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If probiotics really are useless, is it time to give up on 'good bacteria'?

The Telegraph logo The Telegraph 10/09/2018 Luke Mintz

It's routine practice in France for anyone on an antibiotic to be given probiotics © Getty It's routine practice in France for anyone on an antibiotic to be given probiotics Twenty years ago, few people in Britain had heard of probiotics. Known as “good bacteria”, they are said to restore the bacterial balance in your gut to healthy levels, and have exploded in popularity in the last two decades. Their rise is fuelled by shiny, commercial brands like Yakult, which claims to pack 6.5 billion “good” bacteria into a simple, pocket-sized drink.

As with most fashionable health trends, however, scientists are sceptical. Last week, researchers at the Weizmann Institute of Science became the latest to question the benefits of probiotics, labelling them “quite useless” after testing a home-made probiotic cocktail on 25 healthy volunteers.

In one of the most detailed studies of probiotics to date, the volunteers were asked to take a special cocktail of 11 common strains of good bacteria. After examining stomach samples from each volunteer, the Israeli researchers found that, in half of the cases, the good bacteria had simply passed in one end and out of the other. In the other half, the bacteria lingered briefly before being crowded by out by existing microbes.

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The study will delight the sceptics who have spent years arguing that probiotics are nothing more than a fad. But Professor Tim Spector, who researches Genetic Epidemiology at King’s College, London, is more cautious, and thinks we shouldn’t chuck away our probiotic supplements just yet.

Kefir mil © Provided by Shutterstock Kefir mil Unlike much of the rest of Europe, he says, medics in Britain have always given short shrift to the importance of good bacteria. Whereas a doctor in France will quickly prescribe probiotics to a patient who complains of a cold, most British doctors will hold back.

“It's routine practice in France for anyone on an antibiotic to be given probiotics,” he says. “It's routine practice in Poland for anyone on antibiotics to be given kefir [a cultured, fermented milk drink]. Our doctors would laugh if you said you were going to do that. The UK particularly has no culture of fermented foods. Nobody really understands it, and they’re not trained in it.”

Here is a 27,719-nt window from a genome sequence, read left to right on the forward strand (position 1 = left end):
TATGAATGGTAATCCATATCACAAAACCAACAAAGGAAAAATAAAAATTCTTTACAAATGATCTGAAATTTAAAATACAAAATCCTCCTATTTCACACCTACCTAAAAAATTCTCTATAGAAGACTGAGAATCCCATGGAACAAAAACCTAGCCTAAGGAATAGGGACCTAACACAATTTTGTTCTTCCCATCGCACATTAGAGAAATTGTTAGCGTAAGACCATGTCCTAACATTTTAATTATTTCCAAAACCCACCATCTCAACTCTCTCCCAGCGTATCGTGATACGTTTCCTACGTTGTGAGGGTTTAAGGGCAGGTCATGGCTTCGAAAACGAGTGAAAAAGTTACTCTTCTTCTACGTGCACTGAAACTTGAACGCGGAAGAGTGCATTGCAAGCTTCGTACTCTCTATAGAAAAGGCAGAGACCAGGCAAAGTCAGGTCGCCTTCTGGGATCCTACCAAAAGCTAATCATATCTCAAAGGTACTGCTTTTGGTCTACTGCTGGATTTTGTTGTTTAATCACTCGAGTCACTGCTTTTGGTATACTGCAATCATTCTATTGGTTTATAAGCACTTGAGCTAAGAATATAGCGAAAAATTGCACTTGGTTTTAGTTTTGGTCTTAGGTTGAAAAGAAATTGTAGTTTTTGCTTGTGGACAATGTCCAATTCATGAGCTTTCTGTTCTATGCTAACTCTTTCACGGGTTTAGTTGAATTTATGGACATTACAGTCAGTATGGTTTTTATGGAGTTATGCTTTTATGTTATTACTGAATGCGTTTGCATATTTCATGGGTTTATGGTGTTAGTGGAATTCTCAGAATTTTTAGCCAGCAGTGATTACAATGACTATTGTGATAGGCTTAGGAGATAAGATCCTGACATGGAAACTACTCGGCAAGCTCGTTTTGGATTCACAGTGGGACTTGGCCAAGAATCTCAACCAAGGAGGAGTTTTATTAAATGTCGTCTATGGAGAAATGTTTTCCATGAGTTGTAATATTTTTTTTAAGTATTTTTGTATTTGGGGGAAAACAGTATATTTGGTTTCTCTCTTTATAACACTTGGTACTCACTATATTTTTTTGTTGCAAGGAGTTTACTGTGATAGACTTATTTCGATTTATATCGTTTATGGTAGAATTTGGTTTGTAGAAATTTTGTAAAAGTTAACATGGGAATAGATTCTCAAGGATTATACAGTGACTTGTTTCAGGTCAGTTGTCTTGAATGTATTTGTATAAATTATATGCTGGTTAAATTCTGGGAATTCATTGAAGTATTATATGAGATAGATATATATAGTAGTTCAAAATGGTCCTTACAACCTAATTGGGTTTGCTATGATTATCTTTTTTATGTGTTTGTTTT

Related: 20 Best Foods for a Healthy Gut (Eat This, Not That!)

In this instance, Prof Spector thinks our scepticism could be misplaced. All the Israeli research does is suggest that our traditional way of thinking about probiotics is flawed, he says. We used to imagine that probiotics “took over” the existing microbes in our gut, allowing the effects to last for much longer than the food is in our system for. Now that theory is totally dead, he says. We now know that you must carry on taking the probiotics if you want to keep the bacteria in your system.

But as long as you keep taking them, he argues, probiotics can work wonders.

“There is plenty of evidence to say that if you're ill, if you have a minor illness [and you take probiotics] you will improve. These include travellers' diarrhea and irritable bowel syndrome, and there's evidence for depression. There's evidence for all kinds of childhood problems, and some food allergies.”

He says studies have pointed to as many as 18 medical conditions that probiotics can alleviate.

He recommends taking “real foods” with natural bacteria, rather than artificial supplements, because they contain a much larger range of bacteria. They include non-frozen cheeses (particularly raw-milk cheeses), natural yoghurts, and kefir.

'There is plenty of evidence to say that if you're ill, if you have a minor illness [and you take probiotics] you will improve.' © Provided by Shutterstock 'There is plenty of evidence to say that if you're ill, if you have a minor illness [and you take probiotics] you will improve.' Jeannette Hyde, a nutritional therapist and author, also believes that natural fermented foods are much better than artificial probiotic supplements.

She says she recently saw one client who had been taking a “very expensive” probiotic pill for nearly three years. When she examined her client’s stool sample, however, she found almost no trace of the good bacteria promised on the label.

But she says it would be wrong to abandon our quest for good bacteria just because a few supplements have been shown not to work. When consumed through real foods, natural bacteria can help, she says, and the results of this week's Israeli study do not change that.

“Just because a special cocktail [scientists] made didn't work, it doesn’t mean that if you've had some really smelly cheese that's been fermented for two years, and the French have been eating for centuries, that it doesn't work. [The study] was so completely abstract from the real world.”

She recommends a varied diet that is high in fibre for those concerned with keeping a healthy gut.

Whatever the research shows, it seems likely that probiotics will only grow in popularity in the coming years. Prof Spector believes British doctors will soon “catch up” with their continental counterparts, and begin to recommend probiotics after a course of antibiotics.

“At the moment, it's still not considered particularly mainstream, despite the evidence,” he says. “But it will happen, and I think it will be driven by the public.”

Watch: 5 Things You Didn't Know About Probiotics (Newsweek)

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